Stock - Indian Rupee
Time to remit: Indian rupee hits Rs21 against UAE dirham, will it drop further this week? Image Credit: Bloomberg

With the Indian rupee hitting the much-awaited Rs21 against Dh1, expats in the UAE are keeping a close watch to see if the currency will drop further in order to remit more money back home.

The India rupee is currently at a new low to the UAE dirham, touching Rs21.00 after last closing at Rs20.81. Check the latest forex rates here. High commodity prices, as well as the outflow of foreign funds from equity markets, are expected to subdue the Indian rupee further this week.

Analysis show the Indian rupee staying at the Rs21-level against the UAE dirham in the coming days, and drop as low as Rs21.34 by next week, if the Russia-Ukraine crisis continues to escalate. But analysts add that before the currency drops even further the Indian central bank is expected to intervene.

inr aed forecast
Image Credit: The Economy Forecast Agency

RBI to intervene and cap INR losses?

Rising prices of crude oil along with other commodities triggered by Russia-Ukraine war will keep the rupee weak. However, interventions by the Indian central bank (RBI) might cap the downside to rupee against the US dollar. The RBI is known to enter the markets via intermediaries to either sell or buy US dollars to keep the rupee in a stable orbit.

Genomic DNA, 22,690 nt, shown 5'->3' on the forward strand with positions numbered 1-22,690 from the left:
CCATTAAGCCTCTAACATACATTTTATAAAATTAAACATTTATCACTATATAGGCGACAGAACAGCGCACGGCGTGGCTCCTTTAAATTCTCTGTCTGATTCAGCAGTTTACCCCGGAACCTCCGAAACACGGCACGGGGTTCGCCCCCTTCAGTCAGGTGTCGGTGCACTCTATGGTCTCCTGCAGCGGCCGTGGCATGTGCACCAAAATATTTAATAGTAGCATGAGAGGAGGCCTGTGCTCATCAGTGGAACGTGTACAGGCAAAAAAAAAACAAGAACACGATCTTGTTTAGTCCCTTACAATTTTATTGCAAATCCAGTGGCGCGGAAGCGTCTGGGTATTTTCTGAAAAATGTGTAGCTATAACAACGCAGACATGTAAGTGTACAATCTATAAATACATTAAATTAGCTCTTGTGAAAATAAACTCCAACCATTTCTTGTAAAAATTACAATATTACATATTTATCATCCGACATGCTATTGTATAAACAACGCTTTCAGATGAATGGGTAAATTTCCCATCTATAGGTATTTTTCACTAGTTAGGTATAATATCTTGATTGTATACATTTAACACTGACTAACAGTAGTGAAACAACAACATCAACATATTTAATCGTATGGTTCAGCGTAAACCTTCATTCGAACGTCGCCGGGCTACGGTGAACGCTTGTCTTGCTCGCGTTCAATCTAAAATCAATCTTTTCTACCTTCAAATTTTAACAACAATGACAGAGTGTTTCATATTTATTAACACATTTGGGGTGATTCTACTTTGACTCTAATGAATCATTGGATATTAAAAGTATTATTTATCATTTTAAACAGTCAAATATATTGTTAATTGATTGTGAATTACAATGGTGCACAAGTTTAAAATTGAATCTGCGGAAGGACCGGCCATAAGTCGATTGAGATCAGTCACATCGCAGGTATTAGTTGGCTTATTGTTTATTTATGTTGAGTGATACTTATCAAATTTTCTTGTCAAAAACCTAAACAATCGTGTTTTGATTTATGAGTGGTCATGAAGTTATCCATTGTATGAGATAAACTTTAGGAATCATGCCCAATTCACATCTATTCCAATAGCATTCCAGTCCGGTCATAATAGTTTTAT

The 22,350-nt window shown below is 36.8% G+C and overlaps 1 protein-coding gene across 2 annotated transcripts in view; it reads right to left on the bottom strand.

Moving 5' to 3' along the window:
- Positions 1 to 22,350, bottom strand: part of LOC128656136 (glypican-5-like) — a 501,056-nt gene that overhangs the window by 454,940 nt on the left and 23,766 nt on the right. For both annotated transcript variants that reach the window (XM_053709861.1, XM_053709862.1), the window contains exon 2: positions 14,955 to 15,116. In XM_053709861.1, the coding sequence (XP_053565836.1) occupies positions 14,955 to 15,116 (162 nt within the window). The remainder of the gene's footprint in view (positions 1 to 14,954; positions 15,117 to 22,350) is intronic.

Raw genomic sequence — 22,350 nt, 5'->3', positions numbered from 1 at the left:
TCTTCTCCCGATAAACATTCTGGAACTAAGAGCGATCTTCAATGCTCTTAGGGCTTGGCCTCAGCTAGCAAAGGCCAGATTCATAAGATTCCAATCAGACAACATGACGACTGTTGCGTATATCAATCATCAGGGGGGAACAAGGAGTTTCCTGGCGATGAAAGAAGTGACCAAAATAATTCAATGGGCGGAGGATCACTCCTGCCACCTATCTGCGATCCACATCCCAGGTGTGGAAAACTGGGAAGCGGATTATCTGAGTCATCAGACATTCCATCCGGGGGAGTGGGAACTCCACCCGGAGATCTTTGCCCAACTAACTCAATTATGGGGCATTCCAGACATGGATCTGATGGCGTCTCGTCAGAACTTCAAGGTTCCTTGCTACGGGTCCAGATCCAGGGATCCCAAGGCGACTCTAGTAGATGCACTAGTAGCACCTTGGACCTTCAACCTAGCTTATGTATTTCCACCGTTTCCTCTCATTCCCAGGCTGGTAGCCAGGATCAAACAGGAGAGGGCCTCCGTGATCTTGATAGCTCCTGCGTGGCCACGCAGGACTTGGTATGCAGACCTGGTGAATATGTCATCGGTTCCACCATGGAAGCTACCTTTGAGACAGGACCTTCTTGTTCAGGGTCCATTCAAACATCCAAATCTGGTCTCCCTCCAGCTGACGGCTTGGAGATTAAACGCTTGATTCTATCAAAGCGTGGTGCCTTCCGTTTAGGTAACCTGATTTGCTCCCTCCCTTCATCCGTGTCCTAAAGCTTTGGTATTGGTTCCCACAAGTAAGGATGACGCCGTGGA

Weakness in the rupee's value against the US dollar will be automatically reflected in its exchange rate with the UAE dirham as the UAE currency is pegged to the dollar.

"Rupee closed at 76.18 on Friday rattling under war cries and high crude prices. Expect this to continue for a while and expect further weakness till 76.80 next week or unless central bank intervenes aggressively," said Sajal Gupta, Head, Forex and Rates, at India-based Edelweiss Securities.

"Commodity prices across the globe would stoke inflation and push yuelds higher and this shall weaken the currencies." Lately, Brent-indexed crude oil prices have skyrocketed. On Friday, it stood at $113.76 per barrel from a 10-year high of $119.84 per barrel a day before.

Indian rupee
High commodity prices as well as outflow of foreign funds from equity markets are expected to subdue the Indian rupee further.

Russia-Ukraine crisis to keep INR under pressure

Russia is the third largest producer of crude oil in the world. It is feared that sanctions against Russia will curtail global supplies and stifle growth.

The geo-political crisis-led global hike in crude oil prices is expected to push India's domestic prices of petrol and diesel by Rs 15-22 per litre. India imports 85 per cent of its crude oil needs. Consequently, the Indian rupee was the worst performing Asian currency for the past week, losing by whoppping 1.15 per cent.

"High crude oil prices are stroking fears of worsening fiscal deficit. High commodity prices will result in imported inflation leading RBI to change monitory policy stance and hike rates," said Devarsh Vakil, Senior Analyst (Commodities), HDFC Securities.

"USD-INR expected to trade in the range of 76.30 to 76.50 while the support has now shifted to 75.70. Developments on the war front in Ukraine will drive prices this week."

According to Gaurang Somaiya, Forex and Bullion Analyst, India-based Motilal Oswal Financial Services: "Thisweek, market participants will continue to keep an eye on the situation between Russia and Ukraine as any escalation could attract safe haven in the dollar and precious metals."

- with inputs from IANS